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Audra McDonald

Natural Talent, Consummate Skill

By Fred Choi

Staff Writer

Ted Sperling, Music Director

Lee Musiker, Piano

Symphony Hall

Feb. 3, 2002

The depth and variety of young Audra McDonald’s achievements grow with each new project she undertakes. In less than a decade, following her graduation from The Juilliard School in 1993, McDonald has become the first three-time Tony Award winner under the age of 30 for supporting roles in Carousel (1994), Master Class (1996), and Ragtime (1998). She originated the title role of the challenging musical tragedy Marie Christine, a retelling of the myth of Medea written for her by up-and-coming composer Michael John LaChiusa; performed with major orchestras in major venues such as Carnegie Hall and at events such as the London Proms and the Ravinia Music Festival in Chicago; and was recently nominated for an Emmy for her supporting role in Emma Thompson’s adaptation of Margaret Edison’s Pulitzer Prize-winning Wit.

Her latest effort finds her expanding her list of achievements yet again. McDonald is touring the nation to support her upcoming album, a celebration of generally optimistic music dedicated to her new daughter.

As evidenced by the impressive list of her achievements, McDonald clearly has staying power. Her performance at Symphony Hall exemplified the work that has left critics and audiences alike eagerly anticipating her next move. The program showcased her technically virtuosic, thoughtful, and stirring interpretations. The 19 songs she performed with a 14-piece big band were a survey of music from the late 1920s to the early 1950s, garnished with a few contemporary songs. McDonald herself demonstrated her strong artistic integrity, her conscious dedication to exploring new territory, and, via her light-hearted stage banter, her easygoing, approachable personality.

McDonald’s concert was a near-perfect combination of familiarity and freshness. The songs fell into three categories: songs which McDonald has performed previously, songs which were mostly obscure, and “standards,” with which most in the audience were familiar. To say that McDonald has a tremendous, innate talent for “selling a song” would be an understatement. It is telling that listeners embraced the unfamiliar songs as strongly as the familiar.

McDonald’s performance of comedic numbers was astonishingly natural, as in Koehler and Arlen’s “Tess’ Torch Song” in which McDonald related the tale of her “man” who she thought was a “‘good’ man” and her “friend” who she thought was a “‘good’ friend,” and in Leonhart’s soul-tinged “Beat My Dog,” in which a long-suffering woman catalogues her problems with her lover: “Now I ain’t one to put down fun, but this time you gone too far/You smoke my hash, you steal my cash, who the hell do you think you are?”

No less effective was her treatment of dramatic numbers such as Irving Berlin’s “Suppertime,” in which a woman wonders how she’ll be able to tell her children that their father has left; and Rodgers and Hart’s poignant “Little Girl Blue:” “Sit there, and count your little fingers/Unlucky, little girl blue.” She tackled fun and light-hearted numbers with the same level of concentration. Shand and Eaton’s “I Double Dare You” was endearing but not cloying, and the Brazilian folksong “Babalele” sparkled, perfectly conveying the breeziness of the song despite the language barrier.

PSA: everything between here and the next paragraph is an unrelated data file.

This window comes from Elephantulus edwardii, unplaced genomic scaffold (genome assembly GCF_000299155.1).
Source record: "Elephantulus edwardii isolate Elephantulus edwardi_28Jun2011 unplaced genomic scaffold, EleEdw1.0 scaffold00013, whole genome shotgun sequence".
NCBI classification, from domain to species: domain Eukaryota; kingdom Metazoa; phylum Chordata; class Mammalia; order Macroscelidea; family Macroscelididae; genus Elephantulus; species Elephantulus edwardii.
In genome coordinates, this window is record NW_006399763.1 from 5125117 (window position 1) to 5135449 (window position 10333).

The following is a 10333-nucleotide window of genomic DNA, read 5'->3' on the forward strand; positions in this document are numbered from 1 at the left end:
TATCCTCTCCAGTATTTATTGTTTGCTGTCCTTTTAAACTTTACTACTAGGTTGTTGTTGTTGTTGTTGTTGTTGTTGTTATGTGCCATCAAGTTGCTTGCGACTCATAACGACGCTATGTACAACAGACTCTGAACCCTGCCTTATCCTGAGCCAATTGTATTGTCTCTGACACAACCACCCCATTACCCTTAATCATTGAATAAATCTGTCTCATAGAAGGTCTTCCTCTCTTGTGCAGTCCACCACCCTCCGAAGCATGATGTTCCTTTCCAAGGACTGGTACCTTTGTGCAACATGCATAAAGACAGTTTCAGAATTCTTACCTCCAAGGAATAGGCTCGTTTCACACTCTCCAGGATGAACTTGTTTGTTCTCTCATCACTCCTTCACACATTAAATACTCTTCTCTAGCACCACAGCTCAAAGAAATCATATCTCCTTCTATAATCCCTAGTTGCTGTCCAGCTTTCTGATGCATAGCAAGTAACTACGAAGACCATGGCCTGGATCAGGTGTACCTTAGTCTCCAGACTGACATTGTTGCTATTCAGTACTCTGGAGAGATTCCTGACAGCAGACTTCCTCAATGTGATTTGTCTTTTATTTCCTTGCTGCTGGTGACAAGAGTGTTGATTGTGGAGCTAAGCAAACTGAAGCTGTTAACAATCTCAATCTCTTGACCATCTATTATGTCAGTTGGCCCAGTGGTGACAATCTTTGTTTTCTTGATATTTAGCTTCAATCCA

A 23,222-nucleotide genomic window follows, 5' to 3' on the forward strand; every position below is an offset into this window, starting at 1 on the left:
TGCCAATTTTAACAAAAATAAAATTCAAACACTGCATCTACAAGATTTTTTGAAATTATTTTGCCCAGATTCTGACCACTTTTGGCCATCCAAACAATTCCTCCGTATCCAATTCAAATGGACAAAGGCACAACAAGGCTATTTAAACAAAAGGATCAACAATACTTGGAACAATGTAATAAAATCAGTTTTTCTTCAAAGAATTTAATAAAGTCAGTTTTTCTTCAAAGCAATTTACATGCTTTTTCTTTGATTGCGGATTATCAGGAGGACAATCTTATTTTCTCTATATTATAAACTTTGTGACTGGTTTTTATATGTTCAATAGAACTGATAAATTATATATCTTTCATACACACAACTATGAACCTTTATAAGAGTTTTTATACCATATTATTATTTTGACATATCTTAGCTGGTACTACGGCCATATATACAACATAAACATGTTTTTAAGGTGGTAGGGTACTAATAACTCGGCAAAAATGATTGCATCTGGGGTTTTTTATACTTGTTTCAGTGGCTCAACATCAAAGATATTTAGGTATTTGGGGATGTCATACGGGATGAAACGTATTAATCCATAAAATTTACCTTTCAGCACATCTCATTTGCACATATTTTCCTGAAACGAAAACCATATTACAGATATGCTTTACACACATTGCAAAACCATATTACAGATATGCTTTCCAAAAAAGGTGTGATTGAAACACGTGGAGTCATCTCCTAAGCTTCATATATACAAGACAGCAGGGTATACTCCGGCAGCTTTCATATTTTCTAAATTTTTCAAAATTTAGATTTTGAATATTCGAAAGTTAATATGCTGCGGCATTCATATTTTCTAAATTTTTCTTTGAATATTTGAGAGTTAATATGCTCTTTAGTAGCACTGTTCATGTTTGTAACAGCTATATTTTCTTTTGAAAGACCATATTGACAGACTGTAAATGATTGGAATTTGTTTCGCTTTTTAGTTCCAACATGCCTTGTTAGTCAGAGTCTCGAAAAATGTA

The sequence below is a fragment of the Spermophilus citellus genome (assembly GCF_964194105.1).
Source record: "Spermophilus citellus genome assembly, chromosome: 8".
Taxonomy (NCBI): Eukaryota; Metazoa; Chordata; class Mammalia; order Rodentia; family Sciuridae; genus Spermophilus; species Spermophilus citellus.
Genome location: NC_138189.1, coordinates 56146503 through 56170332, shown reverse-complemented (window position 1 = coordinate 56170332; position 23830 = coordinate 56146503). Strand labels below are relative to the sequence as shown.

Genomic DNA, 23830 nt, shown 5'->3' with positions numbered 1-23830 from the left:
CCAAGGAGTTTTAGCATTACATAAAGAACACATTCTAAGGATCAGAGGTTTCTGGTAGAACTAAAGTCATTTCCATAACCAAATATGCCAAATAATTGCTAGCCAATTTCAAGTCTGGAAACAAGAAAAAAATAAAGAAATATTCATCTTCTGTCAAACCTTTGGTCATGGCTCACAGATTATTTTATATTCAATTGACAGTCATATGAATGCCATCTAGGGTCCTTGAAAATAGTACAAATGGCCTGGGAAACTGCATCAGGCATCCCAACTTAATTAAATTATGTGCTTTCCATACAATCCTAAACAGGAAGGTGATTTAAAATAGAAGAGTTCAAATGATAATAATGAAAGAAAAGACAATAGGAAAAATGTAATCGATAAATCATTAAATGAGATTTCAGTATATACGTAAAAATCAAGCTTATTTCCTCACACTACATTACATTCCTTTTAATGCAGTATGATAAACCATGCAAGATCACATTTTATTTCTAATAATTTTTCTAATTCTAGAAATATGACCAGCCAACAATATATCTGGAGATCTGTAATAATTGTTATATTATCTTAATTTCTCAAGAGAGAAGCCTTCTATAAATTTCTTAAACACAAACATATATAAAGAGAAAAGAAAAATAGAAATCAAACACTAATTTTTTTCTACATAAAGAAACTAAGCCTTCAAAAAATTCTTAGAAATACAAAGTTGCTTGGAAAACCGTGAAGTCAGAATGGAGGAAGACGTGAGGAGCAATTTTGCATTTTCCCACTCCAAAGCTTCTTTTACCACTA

In addition, her reading of the Gershwin favorite “Someone to Watch Over Me” was noteworthy because it shunned the usual melodrama of lines such as “Tell me where’s the shepherd for this lost lamb,” for a shy and innocently hopeful infatuation which was completely intelligible and convincing. McDonald’s performance exceeded all expectations, even such that there were noticeable, although minute, improvements on numbers she has performed previously, such as Jerome Kern’s “Bill” and “Beat my Dog.”

McDonald clearly has the vocal talent to support her magnetic stage presence. Gifted with a gorgeous voice, McDonald has a beautiful, controlled tone quality from her much-touted classical background, like Dawn Upshaw’s clear soprano but with a much darker, more mature and malleable tone. She juxtaposes this sound with an earthier, more soulful side which she uses to great effect in sassy and bluesy numbers, in the manner of such greats as Ella Fitzgerald and Billie Holiday.

Unlike other operatic singers who have made forays into musical theater repertoire, McDonald’s voice is versatile and she judiciously applies the wide-range of colorings of her voice to the songs she performs. At times this combination is a bit startling, as in LaChiusa’s “See What I Wanna See,” which featured McDonald taking on the voices of a girl and a man as they argue. Additionally, McDonald’s bluesier voice tends to be accompanied by vocal idiosyncrasies which take some getting used to, but in general they do not detract from McDonald’s rare combination of artistry and intelligence, natural talent and consummate skill.

After two best-selling albums -- one of challenging music by the “new” generation of musical theater composers and the second more centered on standards and ballads -- fans and critics eagerly await McDonald’s third release. From her concert’s program it appears that in addition to being an entertainer, McDonald may become the artist we count on to challenge herself and her audience by covering a broad spectrum of musical theater works and “discovering” little-known gems, perhaps not to the extent of the mezzo-soprano Cecilia Bartoli, but to a level which certainly goes beyond mere lip service. Audra McDonald’s talent truly earned her the standing ovation she received after her performance at Symphony Hall.